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Accident
Last updated: 23 October 2017
Estado:Final
Fecha:jueves 28 marzo 2002
Hora:13:10
Tipo:Boeing S.307 Stratoliner
Operador:National Air & Space Museum
Registración: N19903
Numéro de série: 2003
Año de Construcción: 1940
Horas Totales de la Célula:20577
Motores: 4 Wright R-1820-97
Tripulación:Fatalidades: 0 / Ocupantes: 2
Pasajeros:Fatalidades: 0 / Ocupantes: 2
Total:Fatalidades: 0 / Ocupantes: 4
Daños en la Aeronave: Considerable
Consecuencias: Repaired
Ubicación:Elliott Bay, WA (   Estados Unidos de América)
Fase: Aproximación (APR)
Naturaleza:Prueba
Aeropuerto de Salida:Seattle-Boeing Field International Airport, WA (BFI/KBFI), Estados Unidos de América
Aeropuerto de Llegada:Seattle-Boeing Field International Airport, WA (BFI/KBFI), Estados Unidos de América
Descripción:
Boeing Stratoliner N19903, built in 1940, was restored to flying conditions and rolled out on June 23, 2001 in Seattle. The aircraft was restored to original condition with Pan American Airlines livery, carrying the name "Clipper Flying Cloud". On March 28, 2002 the aircraft took off from Boeing Field for a local flight around 12:30. The crew were to practice takeoffs and landings and shake out any mechanical problems. Both pilots were planning to do three takeoffs and landings each, with a refueling stop in between. The first pair were uneventful, with the plane flying from Boeing Field to Everett-Paine Field. On takeoff there, at 12:51, the No. 3 engine surged briefly. It returned to normal, but the pilots decided to abort the rest of the practice and return to Boeing Field. On approach it appeared that the left-main landing gear had not locked down. The approach was aborted and the plane circled Vashon and Bainbridge islands as the flight mechanic manually cranked the wheel into the locked position. The pilot then resumed its approach. The airplane was about 6 miles from the runway when fuel pressure for the number three engine dropped below minimum. The boost pumps were turned on; however, fuel pressure did not recover, and the engine lost power. The low fuel pressure light then illuminated for the number four engine. The captain commanded the flight engineer to switch fuel feed to another tank. The flight engineer's response was, "There is no other tank. We're out of fuel." The captain pushed the throttles forward and called for the number three engine to be feathered. When the throttles were pushed forward, multiple engine surges occurred. Then the surging stopped, and it appeared that the remaining engines had also lost power. The airplane was rapidly losing altitude and the captain decided to ditch in Elliott Bay. After landing, the airplane remained afloat while the crew evacuated. They were quickly picked up by rescue boats. The airplane was subsequently towed to shallower water by a Seattle Police Department boat before it partially sank in the water just offshore. The day after the accident, the aircraft was lifted from the water.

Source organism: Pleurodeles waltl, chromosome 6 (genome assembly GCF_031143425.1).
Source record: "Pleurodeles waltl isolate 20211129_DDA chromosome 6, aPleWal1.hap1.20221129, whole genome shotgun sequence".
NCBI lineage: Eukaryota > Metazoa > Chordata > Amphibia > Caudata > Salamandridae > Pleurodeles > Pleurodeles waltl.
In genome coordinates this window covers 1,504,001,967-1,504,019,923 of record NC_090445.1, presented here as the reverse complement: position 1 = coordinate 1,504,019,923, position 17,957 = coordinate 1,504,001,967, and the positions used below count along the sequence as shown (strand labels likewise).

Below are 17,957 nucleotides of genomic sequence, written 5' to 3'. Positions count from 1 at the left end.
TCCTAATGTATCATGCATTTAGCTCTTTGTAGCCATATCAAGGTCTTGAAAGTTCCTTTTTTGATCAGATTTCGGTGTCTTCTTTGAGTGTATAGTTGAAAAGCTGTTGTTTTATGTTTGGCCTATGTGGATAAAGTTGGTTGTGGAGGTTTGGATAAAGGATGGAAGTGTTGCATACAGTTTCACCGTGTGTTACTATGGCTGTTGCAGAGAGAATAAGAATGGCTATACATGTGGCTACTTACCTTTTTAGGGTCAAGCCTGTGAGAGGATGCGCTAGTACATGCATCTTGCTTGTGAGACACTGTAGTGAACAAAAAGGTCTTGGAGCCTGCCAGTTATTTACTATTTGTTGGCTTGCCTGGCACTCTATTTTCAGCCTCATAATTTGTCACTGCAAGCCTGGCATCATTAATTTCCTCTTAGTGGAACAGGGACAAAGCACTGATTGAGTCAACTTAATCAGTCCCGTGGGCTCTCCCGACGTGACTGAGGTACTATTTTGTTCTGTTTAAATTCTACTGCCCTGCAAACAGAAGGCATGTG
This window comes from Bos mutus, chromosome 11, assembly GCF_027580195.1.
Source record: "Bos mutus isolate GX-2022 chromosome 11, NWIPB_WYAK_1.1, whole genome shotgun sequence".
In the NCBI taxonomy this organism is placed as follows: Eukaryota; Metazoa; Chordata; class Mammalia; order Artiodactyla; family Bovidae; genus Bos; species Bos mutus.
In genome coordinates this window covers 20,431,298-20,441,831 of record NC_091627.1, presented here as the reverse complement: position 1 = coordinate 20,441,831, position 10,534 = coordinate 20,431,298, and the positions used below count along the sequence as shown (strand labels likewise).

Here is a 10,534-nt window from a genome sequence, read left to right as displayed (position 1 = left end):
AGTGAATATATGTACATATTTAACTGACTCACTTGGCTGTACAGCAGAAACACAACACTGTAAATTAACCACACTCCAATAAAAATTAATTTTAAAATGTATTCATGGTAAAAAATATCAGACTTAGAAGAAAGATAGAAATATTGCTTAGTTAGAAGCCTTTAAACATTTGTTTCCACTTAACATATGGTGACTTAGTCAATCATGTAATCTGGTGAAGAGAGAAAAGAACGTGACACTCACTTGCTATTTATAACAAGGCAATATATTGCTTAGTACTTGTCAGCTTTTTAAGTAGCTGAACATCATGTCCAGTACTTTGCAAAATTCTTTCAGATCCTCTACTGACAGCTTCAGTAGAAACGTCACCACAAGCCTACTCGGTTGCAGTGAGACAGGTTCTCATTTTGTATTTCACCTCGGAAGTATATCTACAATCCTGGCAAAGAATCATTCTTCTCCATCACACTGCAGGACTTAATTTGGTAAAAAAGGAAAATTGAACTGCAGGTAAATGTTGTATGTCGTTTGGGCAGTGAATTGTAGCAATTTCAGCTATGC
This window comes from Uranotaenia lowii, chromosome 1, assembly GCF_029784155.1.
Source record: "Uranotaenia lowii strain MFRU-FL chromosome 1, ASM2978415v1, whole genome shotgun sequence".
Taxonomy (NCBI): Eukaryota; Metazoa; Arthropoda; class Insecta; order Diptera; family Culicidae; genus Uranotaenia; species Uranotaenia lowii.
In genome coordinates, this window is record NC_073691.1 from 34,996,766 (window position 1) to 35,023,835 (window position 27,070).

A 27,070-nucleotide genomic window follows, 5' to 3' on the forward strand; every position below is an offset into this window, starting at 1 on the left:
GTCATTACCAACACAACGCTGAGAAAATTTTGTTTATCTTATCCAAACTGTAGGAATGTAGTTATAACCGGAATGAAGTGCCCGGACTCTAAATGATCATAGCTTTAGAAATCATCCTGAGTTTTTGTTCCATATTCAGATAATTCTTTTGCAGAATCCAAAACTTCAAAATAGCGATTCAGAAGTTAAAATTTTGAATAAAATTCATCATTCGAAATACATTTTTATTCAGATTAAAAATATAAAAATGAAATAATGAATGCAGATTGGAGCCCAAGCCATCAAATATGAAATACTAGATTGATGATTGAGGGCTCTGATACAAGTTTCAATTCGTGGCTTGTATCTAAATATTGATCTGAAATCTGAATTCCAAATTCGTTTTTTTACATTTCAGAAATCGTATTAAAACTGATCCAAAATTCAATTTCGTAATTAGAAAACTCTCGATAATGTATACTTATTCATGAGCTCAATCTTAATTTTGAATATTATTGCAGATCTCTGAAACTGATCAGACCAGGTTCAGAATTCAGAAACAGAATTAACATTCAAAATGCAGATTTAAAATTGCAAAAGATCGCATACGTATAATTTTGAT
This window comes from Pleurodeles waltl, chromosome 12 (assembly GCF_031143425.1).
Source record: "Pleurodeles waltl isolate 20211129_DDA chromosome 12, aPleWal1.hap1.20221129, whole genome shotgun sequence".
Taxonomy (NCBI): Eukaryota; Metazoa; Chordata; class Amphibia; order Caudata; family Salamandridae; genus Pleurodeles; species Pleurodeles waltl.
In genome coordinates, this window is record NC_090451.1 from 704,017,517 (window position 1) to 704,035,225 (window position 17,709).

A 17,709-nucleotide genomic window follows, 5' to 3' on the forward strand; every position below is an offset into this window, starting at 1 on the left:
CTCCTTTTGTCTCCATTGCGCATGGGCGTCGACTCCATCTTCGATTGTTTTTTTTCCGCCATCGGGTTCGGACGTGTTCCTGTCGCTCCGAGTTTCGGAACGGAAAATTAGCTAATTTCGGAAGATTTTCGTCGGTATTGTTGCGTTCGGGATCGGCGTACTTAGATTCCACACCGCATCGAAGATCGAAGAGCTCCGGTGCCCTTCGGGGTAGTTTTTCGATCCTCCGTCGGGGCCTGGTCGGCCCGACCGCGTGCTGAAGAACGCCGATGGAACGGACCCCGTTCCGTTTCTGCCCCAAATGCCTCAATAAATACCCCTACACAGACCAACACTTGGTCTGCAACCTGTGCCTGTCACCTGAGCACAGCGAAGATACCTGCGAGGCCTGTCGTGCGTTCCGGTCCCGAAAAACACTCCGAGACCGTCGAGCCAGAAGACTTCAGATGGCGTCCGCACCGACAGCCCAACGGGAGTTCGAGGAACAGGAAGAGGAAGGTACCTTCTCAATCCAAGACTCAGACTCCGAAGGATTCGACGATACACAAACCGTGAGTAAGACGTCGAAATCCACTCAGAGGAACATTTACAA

Probable Cause:

PROBABLE CAUSE: "Loss of all engine power due to fuel exhaustion that resulted from the flight crew's failure to accurately determine onboard fuel during the pre-flight inspection. A factor contributing to the accident was a lack of adequate crew communication regarding the fuel status."

Accident investigation:
cover
Investigating agency: NTSB
Status: Investigation completed
Duration: 11 months
Accident number: SEA02FA060
Download report: Summary report

Fuentes:
» AP
» NTSB
» Seattle Times


Fotos

photo of Boeing S.307 Stratoliner N19903
photo of Boeing S.307 Stratoliner N19903
photo of Boeing S.307 Stratoliner N19903
photo of Boeing S.307 Stratoliner N19903
photo of Boeing S.307 Stratoliner N19903
N19903 after being repaired
photo of Boeing S.307 Stratoliner N19903
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This information is not presented as the Flight Safety Foundation or the Aviation Safety Network’s opinion as to the cause of the accident. It is preliminary and is based on the facts as they are known at this time.
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